How one Russian oligarch beat the crisis and made a fortune
By Dmitry Zhdannikov
LONDON (Reuters) - As Russia was descending into financial crisis, some of its most influential oil and stocks traders gathered at the exclusive River Club in central Moscow at the invitation of state lender Sberbank.
It was December 2014, and the future looked bleak as oil prices tumbled, but Sberbank had a special cause for celebration.
"We have just performed a pretty unique deal for Russia," a Sberbank manager told guests, explaining that the lender had completed a transaction to protect a big client against oil price falls just as crude went into a tailspin. He did not name the client.
The beneficiary of the scheme, bankers and oil industry figures told Reuters, was Russian magnate Mikhail Gutseriyev who by hedging - essentially, taking out an insurance policy against the price of crude falling - made hundreds of millions of dollars.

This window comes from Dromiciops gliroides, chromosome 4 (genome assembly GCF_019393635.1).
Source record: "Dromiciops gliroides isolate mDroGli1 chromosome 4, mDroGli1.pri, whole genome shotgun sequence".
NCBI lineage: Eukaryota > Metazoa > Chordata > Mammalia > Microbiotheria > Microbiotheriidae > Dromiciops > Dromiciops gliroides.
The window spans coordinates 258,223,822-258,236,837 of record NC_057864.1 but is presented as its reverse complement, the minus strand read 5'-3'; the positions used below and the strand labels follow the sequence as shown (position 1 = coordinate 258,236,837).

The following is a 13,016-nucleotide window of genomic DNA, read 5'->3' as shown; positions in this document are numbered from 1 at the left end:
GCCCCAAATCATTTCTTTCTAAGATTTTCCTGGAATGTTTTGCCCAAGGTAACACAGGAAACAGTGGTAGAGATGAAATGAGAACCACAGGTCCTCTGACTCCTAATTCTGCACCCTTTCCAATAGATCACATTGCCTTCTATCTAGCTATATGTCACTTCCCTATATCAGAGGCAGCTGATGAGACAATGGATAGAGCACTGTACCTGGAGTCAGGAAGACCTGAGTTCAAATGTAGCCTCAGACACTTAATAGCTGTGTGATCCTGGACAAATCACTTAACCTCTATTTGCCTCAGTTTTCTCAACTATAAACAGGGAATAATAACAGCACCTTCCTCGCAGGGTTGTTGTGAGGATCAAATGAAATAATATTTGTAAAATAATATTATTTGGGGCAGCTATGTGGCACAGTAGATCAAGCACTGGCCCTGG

The deal was a milestone for Russia's energy industry. While hedges on the scale of the scheme set up for Gutseriyev are used by U.S. and British oil firms, Russian oil executives have traditionally steered clear of such complex financial transactions.
It was a lucrative scheme borne out of adversity: while others in the Russian industry avoided hedges, Gutseriyev had no option because he was beholden to his biggest creditor.
"Gutseriyev had large debts to Sberbank and was effectively told to hedge going into 2015 by Gref," said one industry source familiar with the deal, referring to Sberbank's chief executive, German Gref.
Maxim Poletayev, Sberbank's first deputy chairman, confirmed to Reuters that the deal had been struck with Gutseriyev in 2014. He said Sberbank had sold the hedge contract on to a foreign banking syndicate shortly after. Continued...